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Biohazards

By Annalee Newitz

INITIALLY, I WAS nonplused by the whole anti-cloning lobby. Congressional rumblings about banning cloning seemed quaintly bizarre, especially since I imagined that it was obvious to everyone that therapeutic cloning is so patently different from reproductive cloning. Therapeutic cloning is a process that is used entirely in genomic research, often for creating powerful stem cells. Reproductive cloning, however, is what produced Dolly the sheep, and it's the sort of cloning that gets (mis)represented in science fiction movies like The Boys From Brazil and The 6th Day.

Therapeutic cloning and reproductive cloning are related in that both involve making genetic copies of embryonic cells. But that's where the similarities end. Reproductive cloning could theoretically allow you to create human babies; therapeutic cloning on the other hand creates blobs of undifferentiated cells. Trust me--there's a difference. Blobs of cells don't cry or feel things or decide the only possible color you can paint their room is "ballerina pink." They're about as close to being human as the little bits of skin you chew off your cuticles, if you have that habit.

And yet Bush and his supporters in Congress are trying to stamp out therapeutic cloning based on some kind of twisted pro-life logic, arguing essentially that it's child abuse to clone a one-celled embryo. Think of the four-celled children! So they've whipped up a bill that would make all forms of cloning into criminal offenses punishable by $1 million in fines or up to 10 years in prison. This makes sense when it comes to reproductive cloning, since creating a human as a science experiment is unethical. Not that the government hasn't done far worse a zillion times before with human medical trials in prisons, mental institutions, shelters and the like--but we'll just leave that little contradiction aside for now.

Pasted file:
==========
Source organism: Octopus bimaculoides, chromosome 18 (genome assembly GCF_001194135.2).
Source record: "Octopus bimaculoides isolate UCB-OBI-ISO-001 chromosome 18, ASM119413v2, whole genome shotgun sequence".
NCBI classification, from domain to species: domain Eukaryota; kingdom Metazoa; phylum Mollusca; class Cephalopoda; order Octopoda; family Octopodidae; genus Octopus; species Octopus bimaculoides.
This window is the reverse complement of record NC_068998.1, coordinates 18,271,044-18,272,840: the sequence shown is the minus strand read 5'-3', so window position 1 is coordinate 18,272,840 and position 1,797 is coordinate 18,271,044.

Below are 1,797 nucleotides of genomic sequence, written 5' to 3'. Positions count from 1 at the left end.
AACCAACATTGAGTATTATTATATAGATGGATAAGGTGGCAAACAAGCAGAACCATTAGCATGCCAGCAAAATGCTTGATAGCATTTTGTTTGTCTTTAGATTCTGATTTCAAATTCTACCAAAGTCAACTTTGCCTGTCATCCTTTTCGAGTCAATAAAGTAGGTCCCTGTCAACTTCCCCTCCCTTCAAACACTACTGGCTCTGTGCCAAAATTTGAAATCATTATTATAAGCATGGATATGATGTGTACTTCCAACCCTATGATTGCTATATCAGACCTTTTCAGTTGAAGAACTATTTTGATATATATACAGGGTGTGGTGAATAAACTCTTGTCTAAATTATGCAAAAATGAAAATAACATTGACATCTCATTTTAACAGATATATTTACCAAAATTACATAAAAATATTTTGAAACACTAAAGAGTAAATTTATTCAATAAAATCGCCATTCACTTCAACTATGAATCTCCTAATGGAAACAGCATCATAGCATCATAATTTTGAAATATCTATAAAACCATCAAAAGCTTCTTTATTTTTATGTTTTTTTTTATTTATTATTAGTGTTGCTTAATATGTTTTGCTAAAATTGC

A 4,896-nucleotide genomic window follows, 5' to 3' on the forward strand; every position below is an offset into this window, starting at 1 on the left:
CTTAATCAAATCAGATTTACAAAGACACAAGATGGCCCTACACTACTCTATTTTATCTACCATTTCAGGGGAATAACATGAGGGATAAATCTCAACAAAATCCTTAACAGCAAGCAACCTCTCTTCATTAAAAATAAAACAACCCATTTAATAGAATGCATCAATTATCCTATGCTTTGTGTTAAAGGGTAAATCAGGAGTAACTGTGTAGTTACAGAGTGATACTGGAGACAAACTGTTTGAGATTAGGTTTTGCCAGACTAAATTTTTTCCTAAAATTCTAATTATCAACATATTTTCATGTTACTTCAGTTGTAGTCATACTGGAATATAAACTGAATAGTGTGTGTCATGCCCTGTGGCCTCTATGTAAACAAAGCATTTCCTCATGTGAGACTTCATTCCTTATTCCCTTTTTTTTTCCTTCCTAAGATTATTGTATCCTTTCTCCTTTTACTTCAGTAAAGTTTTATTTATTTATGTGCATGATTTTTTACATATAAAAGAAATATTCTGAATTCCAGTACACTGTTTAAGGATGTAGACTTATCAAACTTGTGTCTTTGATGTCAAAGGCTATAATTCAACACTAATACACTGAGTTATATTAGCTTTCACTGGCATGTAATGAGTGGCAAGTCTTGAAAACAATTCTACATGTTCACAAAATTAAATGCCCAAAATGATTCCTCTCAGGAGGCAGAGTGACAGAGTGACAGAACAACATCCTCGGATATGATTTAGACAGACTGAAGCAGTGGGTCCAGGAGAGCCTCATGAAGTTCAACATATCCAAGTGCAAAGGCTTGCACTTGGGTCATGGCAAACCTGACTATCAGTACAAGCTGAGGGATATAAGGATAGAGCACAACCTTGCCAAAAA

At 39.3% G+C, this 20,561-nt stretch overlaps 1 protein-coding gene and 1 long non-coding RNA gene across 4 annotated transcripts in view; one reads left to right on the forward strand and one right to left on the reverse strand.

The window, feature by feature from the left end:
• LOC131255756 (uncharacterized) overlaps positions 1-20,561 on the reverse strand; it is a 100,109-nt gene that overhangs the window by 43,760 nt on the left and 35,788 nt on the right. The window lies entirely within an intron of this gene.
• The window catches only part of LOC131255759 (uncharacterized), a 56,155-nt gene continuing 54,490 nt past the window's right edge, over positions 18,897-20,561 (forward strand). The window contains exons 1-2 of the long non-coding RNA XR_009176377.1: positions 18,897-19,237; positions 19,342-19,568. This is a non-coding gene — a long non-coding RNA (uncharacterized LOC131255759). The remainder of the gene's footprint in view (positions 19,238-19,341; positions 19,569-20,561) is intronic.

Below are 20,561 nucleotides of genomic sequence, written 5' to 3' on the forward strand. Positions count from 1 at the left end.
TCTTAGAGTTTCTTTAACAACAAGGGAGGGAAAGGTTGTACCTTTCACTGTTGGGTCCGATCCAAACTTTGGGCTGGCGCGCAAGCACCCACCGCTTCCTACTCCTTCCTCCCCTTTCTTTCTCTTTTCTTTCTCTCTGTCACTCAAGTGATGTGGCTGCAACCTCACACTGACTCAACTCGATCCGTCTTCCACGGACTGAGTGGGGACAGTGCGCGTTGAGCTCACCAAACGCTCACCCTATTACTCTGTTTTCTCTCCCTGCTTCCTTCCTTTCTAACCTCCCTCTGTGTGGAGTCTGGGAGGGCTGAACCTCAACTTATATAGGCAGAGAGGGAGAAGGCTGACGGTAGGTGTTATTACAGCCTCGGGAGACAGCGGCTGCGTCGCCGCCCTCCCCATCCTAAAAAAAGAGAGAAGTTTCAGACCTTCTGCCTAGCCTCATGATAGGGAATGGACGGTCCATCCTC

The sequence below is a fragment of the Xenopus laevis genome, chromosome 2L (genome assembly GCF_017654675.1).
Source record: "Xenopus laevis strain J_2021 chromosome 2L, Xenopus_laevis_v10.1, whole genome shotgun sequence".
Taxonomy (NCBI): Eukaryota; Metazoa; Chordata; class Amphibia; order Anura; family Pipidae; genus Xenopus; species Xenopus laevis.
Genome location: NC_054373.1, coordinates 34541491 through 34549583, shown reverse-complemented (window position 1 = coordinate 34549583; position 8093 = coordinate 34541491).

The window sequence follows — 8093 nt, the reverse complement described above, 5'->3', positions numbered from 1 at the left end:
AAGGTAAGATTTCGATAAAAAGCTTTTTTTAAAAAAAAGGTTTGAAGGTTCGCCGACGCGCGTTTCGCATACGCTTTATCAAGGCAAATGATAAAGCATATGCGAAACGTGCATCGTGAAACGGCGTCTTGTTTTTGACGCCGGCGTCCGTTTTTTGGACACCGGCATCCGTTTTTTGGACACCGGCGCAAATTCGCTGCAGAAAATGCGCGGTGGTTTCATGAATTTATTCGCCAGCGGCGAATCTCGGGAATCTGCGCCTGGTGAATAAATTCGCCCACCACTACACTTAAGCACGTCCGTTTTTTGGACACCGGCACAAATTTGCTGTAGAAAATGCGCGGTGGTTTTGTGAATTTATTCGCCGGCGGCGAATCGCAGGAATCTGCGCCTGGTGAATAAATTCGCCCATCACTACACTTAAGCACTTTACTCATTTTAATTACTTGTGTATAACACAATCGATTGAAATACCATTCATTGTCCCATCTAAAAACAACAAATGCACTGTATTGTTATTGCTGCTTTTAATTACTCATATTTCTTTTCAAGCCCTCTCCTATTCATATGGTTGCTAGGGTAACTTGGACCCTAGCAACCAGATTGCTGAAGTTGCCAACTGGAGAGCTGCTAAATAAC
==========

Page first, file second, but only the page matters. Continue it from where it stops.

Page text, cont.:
What I really want to know is why the hell our dear president is so freaked out over therapeutic cloning when researchers at SUNY have just announced that they can control the behavior of rats via remote signals that send "commands" directly into wires stuck in the animals' brains? These so-called "roborats" are fitted out with little rodent-sized backpacks that conduct signals sent from a laptop into three electrodes planted in the rats' brains: two electrodes are in their "directional" centers, and one is in the "pleasure" center. Whenever the rats obey commands, they get a dose of brain-gasm. The more they are "trained," the easier it is to get them to go anywhere they're told. They'll even do things that go against their instincts, like walking into well-lighted open spaces.

I'm starting to feel kind of Woman on the Edge of Time-ish here. I mean, if people get wigged about the idea of cloning one damn embryonic cell--a cell that is provably not a human being but simply one teeny piece of a thing that might become one--why isn't anyone worried about high-tech mind control? Hello! These are complete animals that scientists are turning into living robots using some brain implants and their laptops. Isn't that scarier than one cell?

And yet nearly all the media coverage of the roborats--unlike coverage of therapeutic cloning--has been alarmingly chirpy. The Washington Post and The New York Times reported optimistically about therapeutic applications of the roborat technology, which could allow paralyzed people to use their limbs again or control prosthetic limbs via brain implants. I agree that those uses of the technology do sound great. I know a couple of people who would probably really dig the idea of getting to use their bodies below the shoulders again. And yet--mind control with pleasure implants! How ooky can you get?

The point is, all this stuff is relative and contextual. When researchers start treating biology the same way they treat technology--as tools and raw materials--ethical questions start swarming. It's easy to have gut reactions that aren't necessarily helpful ones. Obviously, the answer is to regulate how we use our biology, but not by outlawing certain experiments altogether. Even if one sort of cloning is obviously disturbing, other types have tremendous therapeutic value. Just as rat mind control could ultimately help paralyzed beings move again, so too could therapeutic cloning ultimately help mend damaged organs. In fact, I would wager that therapeutic cloning will harm far fewer beings than the roborat experiments already have.


Annalee Newitz (robowriter@techsploitation.com) is a surly media nerd who doesn't want your electrodes in her brain, you damn dirty scientist.


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From the May 9-15, 2002 issue of Metro, Silicon Valley's Weekly Newspaper.

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